Were the Vikings Right To Pass On Receiver Early In the Draft?

Photo Credit: Gary Vasquez-USA TODAY Sports

Instead of standing pat and selecting the electrifying Jameson Williams out of Alabama in this year’s draft, Kwesi Adofo-Mensah and the Minnesota Vikings had other ideas. As we all know by now, the first-year general manager opted to defend Williams twice a year by trading the 12th-overall pick to the Detroit Lions. With Adam Thielen entering his age-32 season and having missed 12 games since 2019, spending a premium pick on Justin Jefferson‘s long-term sidekick generated a ton of buzz locally in the 11th hour as the draft approached. And the thought of inserting a dynamic field-stretcher with blazing vertical speed to take the top off the defense sure was tantalizing.

Let’s not forget that the Vikings also passed on a surplus of quality receivers in the second round. With Christian Watson, Wan’Dale Robinson, John Metchie, Tyquan Thompson, George Pickens, Alec Pierce, and Skyy Moore all available to them at either 34th or 42nd overall, Adofo-Mensah decided to hit the “more” button on Minnesota’s secondary by trading up for former Clemson cornerback Andrew Booth.

Spending a Day 1 or Day 2 pick on receiver would’ve made sense for Kevin O’Connell‘s receiver-heavy system coming from the Los Angeles Rams. But what if the Vikings displayed the proper amount of discipline by allocating their top resources to the secondary and offensive line ahead of their receiver room?

It’s no secret that Minnesota needed to address a secondary that ranked 28th in defending the pass last season — especially with top corner Patrick Peterson about to embark on his age-32 season on a one-year contract. Booth provides much-needed stability and depth for Minnesota’s biggest weakness coming off of last year. And Lewis Cine is a far more talented option than the incumbent starter Camryn Bynum. Although the Ed Ingram pick at 59th overall is more than puzzling — especially given his serious off-the-field concerns — he fills a desperate need on the interior of the offensive line. This is the same offensive line that Pro Football Focus graded as one of the worst units in pass protection last season at 26th.

Even with the multiple trade-backs to accumulate as many Day 2 picks as possible to fill these voids, the Vikings still had serious holes that went unaddressed with their Day 2 picks. One could argue that shoring up their 26th-ranked run defense from last season by adding to the defensive line was a bigger need than selecting a receiver to compete with K.J. Osborn for the No. 3 role. The new regime must feel pretty confident about free-agent acquisition Harrison Phillips‘ ability to do just that. After all, PFF had Phillips graded as the sixth-best run defender among defensive tackles last season.

Suffice it to say, it would’ve been fairly irresponsible to neglect Minnesota’s basement-dwelling defense and offensive line with their Day 1 and Day 2 picks.

But what happens to the Vikings’ offense if/when Thielen misses more time this coming season? Can Minnesota really expect to win with Osborn operating as Jefferson’s Robin? In that scenario, can Ihmir Smith-Marsette be counted on as the No. 3?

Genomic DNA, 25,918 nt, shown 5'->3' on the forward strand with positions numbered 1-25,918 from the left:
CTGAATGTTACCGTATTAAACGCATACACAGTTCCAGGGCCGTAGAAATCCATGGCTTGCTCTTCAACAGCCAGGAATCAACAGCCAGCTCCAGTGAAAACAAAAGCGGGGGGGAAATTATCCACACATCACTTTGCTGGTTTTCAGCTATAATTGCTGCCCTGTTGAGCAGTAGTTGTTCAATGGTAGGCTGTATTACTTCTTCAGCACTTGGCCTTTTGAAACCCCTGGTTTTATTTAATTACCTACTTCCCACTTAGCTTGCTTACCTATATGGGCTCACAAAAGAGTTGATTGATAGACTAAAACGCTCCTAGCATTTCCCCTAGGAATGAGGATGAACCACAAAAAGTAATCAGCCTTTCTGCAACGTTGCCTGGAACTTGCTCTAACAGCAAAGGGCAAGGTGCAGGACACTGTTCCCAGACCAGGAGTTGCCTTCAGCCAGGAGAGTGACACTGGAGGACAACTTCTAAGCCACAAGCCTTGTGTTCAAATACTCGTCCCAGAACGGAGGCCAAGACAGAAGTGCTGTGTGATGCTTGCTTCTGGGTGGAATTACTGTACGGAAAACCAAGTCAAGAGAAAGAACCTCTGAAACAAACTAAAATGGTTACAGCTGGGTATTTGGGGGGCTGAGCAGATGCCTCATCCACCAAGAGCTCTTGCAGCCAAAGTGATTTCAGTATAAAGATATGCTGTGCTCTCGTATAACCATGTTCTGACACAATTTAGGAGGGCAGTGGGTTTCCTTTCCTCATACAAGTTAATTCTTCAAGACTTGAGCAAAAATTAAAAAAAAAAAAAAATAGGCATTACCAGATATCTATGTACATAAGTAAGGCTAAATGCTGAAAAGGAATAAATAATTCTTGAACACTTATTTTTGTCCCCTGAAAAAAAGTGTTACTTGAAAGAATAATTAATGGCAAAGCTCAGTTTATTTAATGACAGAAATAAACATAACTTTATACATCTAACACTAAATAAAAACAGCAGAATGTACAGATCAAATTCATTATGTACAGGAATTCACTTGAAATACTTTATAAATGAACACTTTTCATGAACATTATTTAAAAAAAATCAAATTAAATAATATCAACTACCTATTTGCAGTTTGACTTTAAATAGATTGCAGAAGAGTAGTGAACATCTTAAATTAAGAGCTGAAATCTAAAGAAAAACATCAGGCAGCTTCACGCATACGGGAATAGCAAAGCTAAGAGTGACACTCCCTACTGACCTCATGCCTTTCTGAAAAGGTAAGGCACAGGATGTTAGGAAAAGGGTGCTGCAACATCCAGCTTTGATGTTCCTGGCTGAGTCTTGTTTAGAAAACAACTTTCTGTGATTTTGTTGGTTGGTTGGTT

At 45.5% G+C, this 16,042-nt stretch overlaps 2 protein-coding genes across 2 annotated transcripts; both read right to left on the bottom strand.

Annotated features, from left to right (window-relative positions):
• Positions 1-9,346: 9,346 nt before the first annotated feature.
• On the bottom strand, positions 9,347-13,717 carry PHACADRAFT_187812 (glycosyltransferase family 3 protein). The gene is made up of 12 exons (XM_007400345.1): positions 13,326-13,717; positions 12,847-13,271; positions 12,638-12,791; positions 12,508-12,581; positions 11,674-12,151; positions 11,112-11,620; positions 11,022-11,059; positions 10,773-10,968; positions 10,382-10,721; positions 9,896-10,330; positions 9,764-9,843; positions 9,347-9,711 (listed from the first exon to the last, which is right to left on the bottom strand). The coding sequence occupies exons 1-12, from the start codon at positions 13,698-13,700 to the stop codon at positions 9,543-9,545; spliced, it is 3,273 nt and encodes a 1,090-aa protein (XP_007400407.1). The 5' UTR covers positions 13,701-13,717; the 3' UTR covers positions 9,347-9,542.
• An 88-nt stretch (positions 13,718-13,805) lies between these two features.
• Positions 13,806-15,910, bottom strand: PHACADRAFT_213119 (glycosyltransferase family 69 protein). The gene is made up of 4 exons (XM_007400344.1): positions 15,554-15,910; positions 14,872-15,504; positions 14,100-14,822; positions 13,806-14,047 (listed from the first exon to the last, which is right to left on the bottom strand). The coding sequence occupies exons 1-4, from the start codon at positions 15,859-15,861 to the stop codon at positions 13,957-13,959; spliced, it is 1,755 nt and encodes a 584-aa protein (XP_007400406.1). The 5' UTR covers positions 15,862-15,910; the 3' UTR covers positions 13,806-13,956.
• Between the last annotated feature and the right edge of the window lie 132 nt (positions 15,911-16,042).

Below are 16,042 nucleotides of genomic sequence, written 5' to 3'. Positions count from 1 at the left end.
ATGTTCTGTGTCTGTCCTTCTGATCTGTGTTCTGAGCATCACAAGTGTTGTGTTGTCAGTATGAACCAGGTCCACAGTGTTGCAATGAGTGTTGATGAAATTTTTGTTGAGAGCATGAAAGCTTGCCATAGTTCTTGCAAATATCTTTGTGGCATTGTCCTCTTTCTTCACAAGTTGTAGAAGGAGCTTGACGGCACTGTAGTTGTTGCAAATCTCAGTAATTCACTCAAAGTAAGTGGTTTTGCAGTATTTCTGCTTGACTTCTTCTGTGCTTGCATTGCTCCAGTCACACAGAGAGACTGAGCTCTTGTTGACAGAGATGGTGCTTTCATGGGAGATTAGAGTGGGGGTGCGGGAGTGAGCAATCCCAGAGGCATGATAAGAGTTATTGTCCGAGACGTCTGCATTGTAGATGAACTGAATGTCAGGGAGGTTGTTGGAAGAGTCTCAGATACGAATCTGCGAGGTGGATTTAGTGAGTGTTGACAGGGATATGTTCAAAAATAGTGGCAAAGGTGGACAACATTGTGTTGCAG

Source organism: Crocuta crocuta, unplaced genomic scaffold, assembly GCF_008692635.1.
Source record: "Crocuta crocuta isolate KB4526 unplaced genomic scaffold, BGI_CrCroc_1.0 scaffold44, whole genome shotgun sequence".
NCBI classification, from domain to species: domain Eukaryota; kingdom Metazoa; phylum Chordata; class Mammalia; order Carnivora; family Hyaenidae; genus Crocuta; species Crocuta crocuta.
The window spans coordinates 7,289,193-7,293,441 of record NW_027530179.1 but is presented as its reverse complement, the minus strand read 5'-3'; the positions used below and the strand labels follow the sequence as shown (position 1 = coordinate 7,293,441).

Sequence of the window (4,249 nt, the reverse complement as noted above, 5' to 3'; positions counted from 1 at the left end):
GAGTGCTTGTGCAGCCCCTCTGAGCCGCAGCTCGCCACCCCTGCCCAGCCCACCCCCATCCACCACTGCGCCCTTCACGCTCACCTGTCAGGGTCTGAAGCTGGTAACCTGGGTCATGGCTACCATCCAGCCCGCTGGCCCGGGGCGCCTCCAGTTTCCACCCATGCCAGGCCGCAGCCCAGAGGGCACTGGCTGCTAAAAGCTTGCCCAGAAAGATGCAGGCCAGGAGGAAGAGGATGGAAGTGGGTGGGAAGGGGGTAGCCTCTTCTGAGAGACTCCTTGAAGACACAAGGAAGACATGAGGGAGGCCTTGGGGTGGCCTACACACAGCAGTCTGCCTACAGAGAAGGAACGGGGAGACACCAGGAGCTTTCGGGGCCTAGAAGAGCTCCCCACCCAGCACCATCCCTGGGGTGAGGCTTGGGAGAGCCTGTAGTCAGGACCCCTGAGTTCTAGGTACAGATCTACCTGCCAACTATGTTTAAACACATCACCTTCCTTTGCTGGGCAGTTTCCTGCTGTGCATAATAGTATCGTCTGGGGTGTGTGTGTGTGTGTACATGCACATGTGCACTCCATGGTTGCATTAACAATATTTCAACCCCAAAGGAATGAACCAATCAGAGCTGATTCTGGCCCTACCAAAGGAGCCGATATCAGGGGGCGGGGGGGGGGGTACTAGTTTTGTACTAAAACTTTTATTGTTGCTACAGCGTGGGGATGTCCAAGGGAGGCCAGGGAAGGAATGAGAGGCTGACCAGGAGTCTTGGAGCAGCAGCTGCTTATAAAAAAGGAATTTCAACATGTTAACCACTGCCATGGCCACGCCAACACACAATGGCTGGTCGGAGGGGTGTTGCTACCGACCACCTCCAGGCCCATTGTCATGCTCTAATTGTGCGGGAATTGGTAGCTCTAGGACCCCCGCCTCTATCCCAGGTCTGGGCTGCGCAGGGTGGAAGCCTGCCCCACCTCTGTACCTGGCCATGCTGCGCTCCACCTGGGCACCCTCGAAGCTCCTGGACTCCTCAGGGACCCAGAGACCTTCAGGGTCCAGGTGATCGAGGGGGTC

Since joining the Vikings in 2018, quarterback Kirk Cousins has fared surprisingly well without the Detroit Lakes, Minn. native in the lineup.

2019 (six games)

  • 140/199
  • 1,562 yards
  • 11 TDs
  • 1 INT
  • 109.7 passer rating
  • 1 FL

2020 (one game)

  • 34/45
  • 307 yards
  • 3 TDs
  • 0 INT
  • 115.7 passer rating
  • 1 FL

2021 (five games)

  • 97/155
  • 1,208 yards
  • 10 TDs
  • 4 INTs
  • 97.5 passer rating
  • 1 FL

Total (12 games)

  • 271/399
  • 3,077 yards
  • 24 TDs
  • 5 INTs
  • 105.6 passer rating
  • 3 FL

In fact, Cousins has a higher passer rating in the 12 games without Thielen (105.6) than the 51 games with No. 19 to throw to (103.0). And that was with a head coach who was quite adamant about playing 20th Century football.

Would the Vikings have posed a bigger threat to opposing defenses by adding another playmaker to the offense? No question.

But considering that Jefferson could realistically stake his claim as the Best Receiver On the Planet in Year 3, the need for ancillary receivers paled in comparison to the other holes on the roster. After all, when the Vikings had Randy Moss for seven years, the highest they ever selected another receiver was in the third round, back in 2003 for Nate Burleson. Granted, the game has changed drastically over the past 20 years. And don’t get it twisted, Jefferson is nowhere near the player of Moss’ caliber, despite his gaudy statistics.

Point is, a receiver at this stage of the game would’ve been the definition of a luxury pick for the Vikings. And this franchise is in no position whatsoever to have any of those after consecutive nine-loss seasons. Remember when the Kansas City Chiefs were fresh off a Super Bowl victory in 2019 and opted for the luxury of former LSU running back Clyde Edwards-Helaire with the 32nd pick in 2020? By neglecting their below-average defense for a dime-a-dozen position like running back, general manager Brett Veach missed a golden opportunity to help shore up a KC run defense that ranked 26th during their championship run. Over the past two years, the Chiefs have remained a below-average run-stuffing unit by ranking 21st in back-to-back seasons.

With the sheer volume of high-level receivers entering the league these days, it should be relatively easy to scoop up another mismatch for opponents to worry about, possibly as early as next offseason. But with the existing holes on defense and up front on offense, Adofo-Mensah made the correct decision by prioritizing Minnesota’s weak spots in his inaugural draft.

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